It’s interesting to see how many people are jumping to conclusions around the very carefully worded deprecation notice for Java in OS X. Read it carefully and pay careful attention to what it actually says:
As of the release of Java for Mac OS X 10.6 Update 3, the Java runtime ported by Apple and that ships with Mac OS X is deprecated. Developers should not rely on the Apple-supplied Java runtime being present in future versions of Mac OS X.
Most notably the note only refers to the Apple ported JVM that ships with OS X. This leaves the door open for an Apple ported JVM that ships as a separate download and for a non-Apple JVM that ships with OS X.
If you can drown out all the screaming and gnashing of teeth and pay attention to the Apple Java-Dev list you’d also notice:
- A huge amount of effort went into this release, especially setting things up to support multiple JVMs from multiple vendors. In the past, there was only one JVM available on an OS X install, it was upgraded with the OS and provided by Apple.
- Even after this release, the Apple engineers who post to the list are still talking about their long term plans for the JVM (one example).
No one outside of Apple knows for sure what the future of Java on OS X is, and those inside who do know aren’t allowed to talk, but given the currently available evidence it seems at least as likely that Apple will continue to provide a JVM but as a separate download (or possibly just an optional install) as it is that they’ll abandon Java entirely.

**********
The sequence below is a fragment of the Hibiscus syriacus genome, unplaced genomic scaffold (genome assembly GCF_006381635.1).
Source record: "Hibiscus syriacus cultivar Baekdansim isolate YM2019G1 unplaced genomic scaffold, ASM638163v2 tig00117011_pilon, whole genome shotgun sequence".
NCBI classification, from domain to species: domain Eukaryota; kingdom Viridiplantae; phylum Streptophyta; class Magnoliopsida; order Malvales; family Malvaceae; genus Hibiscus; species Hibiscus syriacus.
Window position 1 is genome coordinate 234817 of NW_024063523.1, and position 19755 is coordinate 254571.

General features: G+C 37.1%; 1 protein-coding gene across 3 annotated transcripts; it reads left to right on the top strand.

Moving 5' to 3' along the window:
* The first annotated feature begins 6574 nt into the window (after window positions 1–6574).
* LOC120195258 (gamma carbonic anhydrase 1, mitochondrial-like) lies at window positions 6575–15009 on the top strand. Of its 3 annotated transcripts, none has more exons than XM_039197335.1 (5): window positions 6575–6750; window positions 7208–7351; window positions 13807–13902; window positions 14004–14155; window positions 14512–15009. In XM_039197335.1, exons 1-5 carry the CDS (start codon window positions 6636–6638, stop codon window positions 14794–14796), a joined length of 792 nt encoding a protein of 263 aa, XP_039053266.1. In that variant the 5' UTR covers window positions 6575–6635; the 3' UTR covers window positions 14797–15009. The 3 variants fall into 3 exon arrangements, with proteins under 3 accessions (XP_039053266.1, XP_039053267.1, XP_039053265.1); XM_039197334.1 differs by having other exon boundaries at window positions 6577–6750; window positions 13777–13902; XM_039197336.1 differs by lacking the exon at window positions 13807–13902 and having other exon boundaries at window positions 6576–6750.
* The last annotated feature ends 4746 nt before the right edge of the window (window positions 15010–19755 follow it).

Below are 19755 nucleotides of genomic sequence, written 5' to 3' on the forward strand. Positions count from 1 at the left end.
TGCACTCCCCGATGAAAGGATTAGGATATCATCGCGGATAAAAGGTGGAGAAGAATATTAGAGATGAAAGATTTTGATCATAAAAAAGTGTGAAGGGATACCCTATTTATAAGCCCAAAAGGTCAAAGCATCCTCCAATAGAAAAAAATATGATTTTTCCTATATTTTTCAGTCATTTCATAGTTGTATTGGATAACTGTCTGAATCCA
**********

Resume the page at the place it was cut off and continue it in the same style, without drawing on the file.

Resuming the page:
Yes, there is a chance that Apple will just walk away from Java and leave a gaping void, but I don’t see indications that it’s a corporate strategy of Apple. Remember that Apple isn’t a company that sends a lot of mixed messages. They can turn a marketing message on a dime and they don’t pull punches. They’re also small enough and tightly managed enough that it’s rare for one part of the company to be off doing something that’s not inline with the company direction. If people are still building improvements to Java on OS X rather than moving to maintenance mode, that’s a strong signal that there is a future of some kind.
The real problem here is the same one that always happens with Apple – they’re not communicating their plans so developers can plan accordingly and not panic. But if you haven’t learnt to roll with the punches that approach delivers, you’re not a real Mac developer.